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Proceedings Paper

Third generation anthropomorphic physical phantom for mammography and DBT: incorporating voxelized 3D printing and uniform chest wall QC region
Author(s): Christine Zhao; Justin Solomon; Gregory M. Sturgeon; Michael E. Gehm; Matthew Catenacci; Benjamin J. Wiley; Ehsan Samei; Joseph Y. Lo
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Paper Abstract

Physical breast phantoms provide a standard method to test, optimize, and develop clinical mammography systems, including new digital breast tomosynthesis (DBT) systems. In previous work, we produced an anthropomorphic phantom based on 500x500x500 μm breast CT data using commercial 3D printing. We now introduce an improved phantom based on a new cohort of virtual models with 155x155x155 μm voxels and fabricated through voxelized 3D printing and dithering, which confer higher resolution and greater control over contrast. This new generation includes a uniform chest wall extension for evaluating conventional QC metrics. The uniform region contains a grayscale step wedge, chest wall coverage markers, fiducial markers, spheres, and metal ink stickers of line pairs and edges to assess contrast, resolution, artifact spread function, MTF, and other criteria. We also experimented with doping photopolymer material with calcium, iodine, and zinc to increase our current contrast. In particular, zinc was discovered to significantly increase attenuation beyond 100% breast density with a linear relationship between zinc concentration and attenuation or breast density. This linear relationship was retained when the zinc-doped material was applied in conjunction with 3D printing. As we move towards our long term goal of phantoms that are indistinguishable from patients, this new generation of anthropomorphic physical breast phantom validates our voxelized printing process, demonstrates the utility of a uniform QC region with features from 3D printing and metal ink stickers, and shows potential for improved contrast via doping.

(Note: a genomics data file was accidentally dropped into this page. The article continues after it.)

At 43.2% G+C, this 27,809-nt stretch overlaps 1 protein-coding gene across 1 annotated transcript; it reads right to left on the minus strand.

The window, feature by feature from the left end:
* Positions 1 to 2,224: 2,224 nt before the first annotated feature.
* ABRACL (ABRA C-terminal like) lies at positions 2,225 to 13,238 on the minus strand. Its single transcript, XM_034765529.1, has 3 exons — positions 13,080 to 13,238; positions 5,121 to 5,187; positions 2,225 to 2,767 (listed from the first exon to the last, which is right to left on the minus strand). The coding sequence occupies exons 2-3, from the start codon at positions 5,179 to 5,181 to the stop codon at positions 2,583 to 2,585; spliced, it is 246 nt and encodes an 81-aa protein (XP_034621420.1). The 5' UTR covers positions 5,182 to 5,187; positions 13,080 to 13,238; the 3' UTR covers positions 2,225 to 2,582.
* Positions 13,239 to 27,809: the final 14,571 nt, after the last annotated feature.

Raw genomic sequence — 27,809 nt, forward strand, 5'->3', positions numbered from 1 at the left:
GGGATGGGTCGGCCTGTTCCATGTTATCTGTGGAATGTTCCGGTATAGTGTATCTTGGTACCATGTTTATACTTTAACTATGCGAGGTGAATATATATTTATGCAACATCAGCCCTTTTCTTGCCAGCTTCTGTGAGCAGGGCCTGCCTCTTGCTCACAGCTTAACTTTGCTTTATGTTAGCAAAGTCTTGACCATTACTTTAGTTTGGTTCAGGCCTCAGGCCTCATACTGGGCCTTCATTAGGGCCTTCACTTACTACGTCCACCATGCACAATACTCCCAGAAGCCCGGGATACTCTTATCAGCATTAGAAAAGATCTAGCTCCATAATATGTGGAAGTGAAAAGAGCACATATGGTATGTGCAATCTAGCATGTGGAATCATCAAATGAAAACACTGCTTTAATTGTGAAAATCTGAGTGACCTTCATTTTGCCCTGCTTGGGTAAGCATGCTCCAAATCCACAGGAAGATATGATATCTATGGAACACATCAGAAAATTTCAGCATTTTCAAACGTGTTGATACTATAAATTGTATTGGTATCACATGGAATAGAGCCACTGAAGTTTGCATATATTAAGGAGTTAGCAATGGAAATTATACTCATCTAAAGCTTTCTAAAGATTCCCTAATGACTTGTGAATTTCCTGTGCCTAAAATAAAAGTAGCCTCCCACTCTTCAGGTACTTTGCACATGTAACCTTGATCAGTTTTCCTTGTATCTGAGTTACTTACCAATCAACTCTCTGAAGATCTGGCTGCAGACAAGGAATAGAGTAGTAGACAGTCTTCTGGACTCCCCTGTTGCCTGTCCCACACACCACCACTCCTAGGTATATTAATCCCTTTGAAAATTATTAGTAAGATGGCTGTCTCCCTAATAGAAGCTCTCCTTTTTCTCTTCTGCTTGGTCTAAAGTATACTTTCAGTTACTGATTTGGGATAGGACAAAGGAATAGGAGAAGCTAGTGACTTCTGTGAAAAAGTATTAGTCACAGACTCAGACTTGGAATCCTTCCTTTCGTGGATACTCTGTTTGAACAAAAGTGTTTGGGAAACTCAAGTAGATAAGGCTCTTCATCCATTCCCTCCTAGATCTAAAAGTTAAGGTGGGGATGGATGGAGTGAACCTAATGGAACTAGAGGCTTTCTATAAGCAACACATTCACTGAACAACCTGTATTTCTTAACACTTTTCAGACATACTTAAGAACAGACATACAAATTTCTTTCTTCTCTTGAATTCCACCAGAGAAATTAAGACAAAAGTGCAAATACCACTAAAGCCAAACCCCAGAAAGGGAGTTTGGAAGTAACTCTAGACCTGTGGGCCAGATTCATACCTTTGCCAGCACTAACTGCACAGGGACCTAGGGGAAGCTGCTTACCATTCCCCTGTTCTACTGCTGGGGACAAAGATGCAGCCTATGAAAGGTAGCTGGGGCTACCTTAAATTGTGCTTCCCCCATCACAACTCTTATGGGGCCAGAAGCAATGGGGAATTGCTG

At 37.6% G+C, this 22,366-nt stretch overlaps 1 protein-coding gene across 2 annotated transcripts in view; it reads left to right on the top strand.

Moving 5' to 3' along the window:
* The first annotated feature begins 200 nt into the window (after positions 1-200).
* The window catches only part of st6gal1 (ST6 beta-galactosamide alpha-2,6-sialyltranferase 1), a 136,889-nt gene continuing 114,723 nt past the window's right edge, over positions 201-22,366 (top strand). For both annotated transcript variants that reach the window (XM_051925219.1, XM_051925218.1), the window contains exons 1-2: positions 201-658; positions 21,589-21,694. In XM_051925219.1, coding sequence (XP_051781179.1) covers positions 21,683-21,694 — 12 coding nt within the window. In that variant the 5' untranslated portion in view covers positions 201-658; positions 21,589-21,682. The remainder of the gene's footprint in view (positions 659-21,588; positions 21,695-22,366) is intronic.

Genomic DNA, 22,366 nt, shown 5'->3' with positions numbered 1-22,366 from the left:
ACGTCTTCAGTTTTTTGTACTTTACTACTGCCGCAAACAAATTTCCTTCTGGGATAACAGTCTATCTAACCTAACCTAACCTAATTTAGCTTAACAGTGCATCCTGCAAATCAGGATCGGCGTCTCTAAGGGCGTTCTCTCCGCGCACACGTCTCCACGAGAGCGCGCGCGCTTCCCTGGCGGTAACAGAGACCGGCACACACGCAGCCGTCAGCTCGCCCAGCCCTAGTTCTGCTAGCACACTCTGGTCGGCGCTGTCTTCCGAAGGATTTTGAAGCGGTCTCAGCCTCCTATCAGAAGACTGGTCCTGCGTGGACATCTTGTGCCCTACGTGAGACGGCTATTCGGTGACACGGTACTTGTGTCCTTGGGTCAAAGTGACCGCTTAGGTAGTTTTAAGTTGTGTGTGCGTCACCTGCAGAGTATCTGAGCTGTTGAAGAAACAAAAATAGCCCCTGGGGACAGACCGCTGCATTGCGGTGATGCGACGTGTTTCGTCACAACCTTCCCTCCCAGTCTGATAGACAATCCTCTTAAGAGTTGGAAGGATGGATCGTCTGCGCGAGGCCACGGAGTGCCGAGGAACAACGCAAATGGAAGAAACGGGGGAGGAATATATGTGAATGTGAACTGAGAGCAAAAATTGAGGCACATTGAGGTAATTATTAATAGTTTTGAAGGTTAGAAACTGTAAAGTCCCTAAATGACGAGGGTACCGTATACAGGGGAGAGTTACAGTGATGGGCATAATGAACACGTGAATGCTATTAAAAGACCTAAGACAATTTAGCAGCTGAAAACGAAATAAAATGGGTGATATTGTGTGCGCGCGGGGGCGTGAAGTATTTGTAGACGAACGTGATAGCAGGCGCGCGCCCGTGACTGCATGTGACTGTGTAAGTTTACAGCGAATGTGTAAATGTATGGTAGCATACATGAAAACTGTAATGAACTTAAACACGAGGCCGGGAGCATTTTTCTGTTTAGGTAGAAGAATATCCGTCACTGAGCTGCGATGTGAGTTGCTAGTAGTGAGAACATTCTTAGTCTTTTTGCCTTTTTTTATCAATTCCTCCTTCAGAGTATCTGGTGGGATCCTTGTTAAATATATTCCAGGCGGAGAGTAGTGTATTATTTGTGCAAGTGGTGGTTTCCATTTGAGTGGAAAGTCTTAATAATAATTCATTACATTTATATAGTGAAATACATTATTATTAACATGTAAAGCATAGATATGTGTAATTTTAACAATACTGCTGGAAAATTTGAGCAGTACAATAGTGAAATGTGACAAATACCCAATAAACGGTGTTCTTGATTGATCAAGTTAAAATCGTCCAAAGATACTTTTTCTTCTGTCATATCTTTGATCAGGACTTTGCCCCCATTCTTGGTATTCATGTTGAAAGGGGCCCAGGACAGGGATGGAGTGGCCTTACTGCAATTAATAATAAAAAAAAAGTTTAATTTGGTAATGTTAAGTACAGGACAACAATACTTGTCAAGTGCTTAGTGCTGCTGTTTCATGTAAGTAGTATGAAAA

Paper Details

Date Published: 9 March 2017
PDF: 8 pages
Proc. SPIE 10132, Medical Imaging 2017: Physics of Medical Imaging, 101321Y (9 March 2017); doi: 10.1117/12.2256091
Show Author Affiliations
Christine Zhao, Duke Univ. (United States)
Carl E. Ravin Advanced Imaging Labs., Duke Univ. Medical Ctr. (United States)
Justin Solomon, Carl E. Ravin Advanced Imaging Labs., Duke Univ. Medical Ctr. (United States)
Gregory M. Sturgeon, Carl E. Ravin Advanced Imaging Labs., Duke Univ. Medical Ctr. (United States)
Michael E. Gehm, Duke Univ. (United States)
Matthew Catenacci, Duke Univ. (United States)
Benjamin J. Wiley, Duke Univ. (United States)
Ehsan Samei, Duke Univ. (United States)
Carl E. Ravin Advanced Imaging Labs., Duke Univ. Medical Ctr. (United States)
Joseph Y. Lo, Duke Univ. (United States)
Carl E. Ravin Advanced Imaging Labs., Duke Univ. Medical Ctr. (United States)


Published in SPIE Proceedings Vol. 10132:
Medical Imaging 2017: Physics of Medical Imaging
Thomas G. Flohr; Joseph Y. Lo; Taly Gilat Schmidt, Editor(s)

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